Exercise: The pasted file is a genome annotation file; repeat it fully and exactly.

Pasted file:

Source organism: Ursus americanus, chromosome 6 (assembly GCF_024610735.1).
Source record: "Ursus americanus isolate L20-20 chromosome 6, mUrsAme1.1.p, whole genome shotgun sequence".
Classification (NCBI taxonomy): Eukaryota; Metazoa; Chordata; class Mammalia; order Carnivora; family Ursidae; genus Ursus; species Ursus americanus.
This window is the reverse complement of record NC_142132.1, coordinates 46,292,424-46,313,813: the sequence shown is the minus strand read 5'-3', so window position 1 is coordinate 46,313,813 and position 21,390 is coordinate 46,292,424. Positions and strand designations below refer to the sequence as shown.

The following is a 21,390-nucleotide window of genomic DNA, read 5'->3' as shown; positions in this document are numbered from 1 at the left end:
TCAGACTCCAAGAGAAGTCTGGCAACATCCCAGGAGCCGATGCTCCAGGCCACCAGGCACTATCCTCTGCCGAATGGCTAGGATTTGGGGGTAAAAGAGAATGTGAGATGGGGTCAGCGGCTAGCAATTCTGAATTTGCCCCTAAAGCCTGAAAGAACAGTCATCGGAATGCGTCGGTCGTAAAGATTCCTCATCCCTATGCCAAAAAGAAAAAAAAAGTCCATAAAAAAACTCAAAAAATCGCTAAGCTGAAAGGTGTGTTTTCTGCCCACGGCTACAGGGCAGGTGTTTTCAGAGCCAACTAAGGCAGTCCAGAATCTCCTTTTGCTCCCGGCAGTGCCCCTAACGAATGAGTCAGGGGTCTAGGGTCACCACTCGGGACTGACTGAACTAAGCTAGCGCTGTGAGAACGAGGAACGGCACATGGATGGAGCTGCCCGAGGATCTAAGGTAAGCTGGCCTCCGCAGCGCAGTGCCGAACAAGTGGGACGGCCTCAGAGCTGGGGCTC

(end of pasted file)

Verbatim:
Source organism: Ursus americanus, chromosome 6 (assembly GCF_024610735.1).
Source record: "Ursus americanus isolate L20-20 chromosome 6, mUrsAme1.1.p, whole genome shotgun sequence".
Classification (NCBI taxonomy): Eukaryota; Metazoa; Chordata; class Mammalia; order Carnivora; family Ursidae; genus Ursus; species Ursus americanus.
This window is the reverse complement of record NC_142132.1, coordinates 46,292,424-46,313,813: the sequence shown is the minus strand read 5'-3', so window position 1 is coordinate 46,313,813 and position 21,390 is coordinate 46,292,424. Positions and strand designations below refer to the sequence as shown.

The following is a 21,390-nucleotide window of genomic DNA, read 5'->3' as shown; positions in this document are numbered from 1 at the left end:
TCAGACTCCAAGAGAAGTCTGGCAACATCCCAGGAGCCGATGCTCCAGGCCACCAGGCACTATCCTCTGCCGAATGGCTAGGATTTGGGGGTAAAAGAGAATGTGAGATGGGGTCAGCGGCTAGCAATTCTGAATTTGCCCCTAAAGCCTGAAAGAACAGTCATCGGAATGCGTCGGTCGTAAAGATTCCTCATCCCTATGCCAAAAAGAAAAAAAAAGTCCATAAAAAAACTCAAAAAATCGCTAAGCTGAAAGGTGTGTTTTCTGCCCACGGCTACAGGGCAGGTGTTTTCAGAGCCAACTAAGGCAGTCCAGAATCTCCTTTTGCTCCCGGCAGTGCCCCTAACGAATGAGTCAGGGGTCTAGGGTCACCACTCGGGACTGACTGAACTAAGCTAGCGCTGTGAGAACGAGGAACGGCACATGGATGGAGCTGCCCGAGGATCTAAGGTAAGCTGGCCTCCGCAGCGCAGTGCCGAACAAGTGGGACGGCCTCAGAGCTGGGGCTC